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Mortgage Forbearance: What It Is And How It Works

May 10, 2024 8-minute read

Author: Kevin Graham

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No one expects to have trouble making payments on their house when they move in, but we can’t predict what curveballs life might throw our way. Mortgage forbearance offers a way for servicers to temporarily pause your mortgage payment to offer relief at a time when money is tight.

Mortgage Forbearance Definition

Under mortgage forbearance, your servicer allows you to temporarily pause or reduce your mortgage payments due to financial hardship. You’re still responsible for the full loan amount.

Forbearance does not permanently absolve the unfulfilled debt and alleviate you from having to pay what you owe. Instead, you’re given the opportunity to temporarily lower your financial burdens and repay any missed or reduced payments at the end of the forbearance period. Your servicer will qualify you for an option to make up your missed payments.

The goal of mortgage forbearance is to find a way for you to stay in your home. However, if that’s not possible, your servicer will work with you so you can gracefully exit your home while avoiding a full foreclosure.

Is Forbearance Different From Deferment?

Although the two terms are sometimes confused, mortgage forbearance is different from deferment. Mortgage forbearance is the actual pause or reduction in payments. Deferment refers to an option for making up past-due payments by moving them to the end of the loan. It’s one of several options your servicer may evaluate you for.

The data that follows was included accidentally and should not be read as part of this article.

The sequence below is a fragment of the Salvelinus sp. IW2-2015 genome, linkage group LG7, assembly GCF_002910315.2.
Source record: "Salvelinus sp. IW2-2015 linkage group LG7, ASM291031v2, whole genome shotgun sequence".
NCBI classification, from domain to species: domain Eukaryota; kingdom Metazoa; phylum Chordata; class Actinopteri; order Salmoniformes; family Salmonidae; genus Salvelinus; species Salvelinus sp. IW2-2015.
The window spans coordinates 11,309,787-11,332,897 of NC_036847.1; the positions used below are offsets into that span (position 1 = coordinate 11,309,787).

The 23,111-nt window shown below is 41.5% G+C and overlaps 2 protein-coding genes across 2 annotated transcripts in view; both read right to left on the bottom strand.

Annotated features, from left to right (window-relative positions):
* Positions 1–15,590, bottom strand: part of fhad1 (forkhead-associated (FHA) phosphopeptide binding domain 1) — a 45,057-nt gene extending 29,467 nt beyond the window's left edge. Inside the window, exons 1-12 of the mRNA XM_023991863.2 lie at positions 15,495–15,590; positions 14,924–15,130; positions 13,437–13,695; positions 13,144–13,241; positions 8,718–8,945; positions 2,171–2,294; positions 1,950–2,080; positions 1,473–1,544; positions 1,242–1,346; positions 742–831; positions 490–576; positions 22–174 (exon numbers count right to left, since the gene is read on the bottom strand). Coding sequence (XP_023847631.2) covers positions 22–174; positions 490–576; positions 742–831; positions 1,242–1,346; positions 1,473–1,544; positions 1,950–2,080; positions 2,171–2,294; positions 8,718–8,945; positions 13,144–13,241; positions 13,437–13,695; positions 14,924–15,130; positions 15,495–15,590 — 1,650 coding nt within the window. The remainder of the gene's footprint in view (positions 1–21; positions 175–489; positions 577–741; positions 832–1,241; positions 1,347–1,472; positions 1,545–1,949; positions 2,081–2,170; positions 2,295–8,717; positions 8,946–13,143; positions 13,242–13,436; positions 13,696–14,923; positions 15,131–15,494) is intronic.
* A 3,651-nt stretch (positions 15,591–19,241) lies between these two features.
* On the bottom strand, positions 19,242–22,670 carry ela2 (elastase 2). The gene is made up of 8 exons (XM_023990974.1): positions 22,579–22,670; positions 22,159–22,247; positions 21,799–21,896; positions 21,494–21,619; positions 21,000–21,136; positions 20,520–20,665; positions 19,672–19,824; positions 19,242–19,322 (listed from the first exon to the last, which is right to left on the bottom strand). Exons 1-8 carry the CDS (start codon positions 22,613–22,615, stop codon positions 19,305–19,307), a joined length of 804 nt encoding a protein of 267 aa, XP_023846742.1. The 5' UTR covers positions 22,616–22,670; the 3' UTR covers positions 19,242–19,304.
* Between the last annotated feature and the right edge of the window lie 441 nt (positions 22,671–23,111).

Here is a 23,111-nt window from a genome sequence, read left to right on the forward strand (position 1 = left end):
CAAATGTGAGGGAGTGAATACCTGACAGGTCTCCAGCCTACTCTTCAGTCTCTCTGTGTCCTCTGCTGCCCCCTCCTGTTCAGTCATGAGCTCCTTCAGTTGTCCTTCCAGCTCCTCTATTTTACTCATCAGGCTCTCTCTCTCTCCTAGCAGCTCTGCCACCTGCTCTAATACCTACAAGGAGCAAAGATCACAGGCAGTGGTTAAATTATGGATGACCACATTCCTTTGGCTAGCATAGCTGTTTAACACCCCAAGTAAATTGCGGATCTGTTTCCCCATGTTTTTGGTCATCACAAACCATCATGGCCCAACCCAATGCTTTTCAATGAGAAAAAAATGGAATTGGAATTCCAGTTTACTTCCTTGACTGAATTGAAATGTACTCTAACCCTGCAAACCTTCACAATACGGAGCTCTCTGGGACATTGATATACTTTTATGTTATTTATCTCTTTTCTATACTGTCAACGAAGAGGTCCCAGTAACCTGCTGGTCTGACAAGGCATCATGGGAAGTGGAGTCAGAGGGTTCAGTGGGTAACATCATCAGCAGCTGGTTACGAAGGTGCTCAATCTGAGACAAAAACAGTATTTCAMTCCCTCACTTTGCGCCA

Depending on the type of mortgage you have, you may receive a partial claim instead of a deferment. Deferral places payments at the end of the loan to be due when the loan is paid off. A partial claim takes this a step further in that the past-due payments are made into a second lien paid off when the loan is due.

How A Forbearance Agreement Works On A Mortgage

The first step to qualifying for any forbearance is to speak with your mortgage servicer. Your servicer is who you make your mortgage payment to each month. It could be your original lender, but that’s not always the case. Your servicer will ask you to share some information about your situation including the nature of your hardship as well as your expenses.

The two terms sound similar so we also want to take a moment to talk about the difference between forbearance and foreclosure. While forbearance is a pause or reduction in your mortgage payment, foreclosure refers to the right of your lender take back your home because you defaulted on the mortgage. Forbearance is meant to help you avoid foreclosure.

Your servicer has to agree to put you on a forbearance, so it’s important to communicate with them openly about the nature of your payment problems. If you’re approved, your servicer will require periodic check-ins and the length of your forbearance may be extended. Once the forbearance is over, your servicer will attempt to qualify you for repayment options.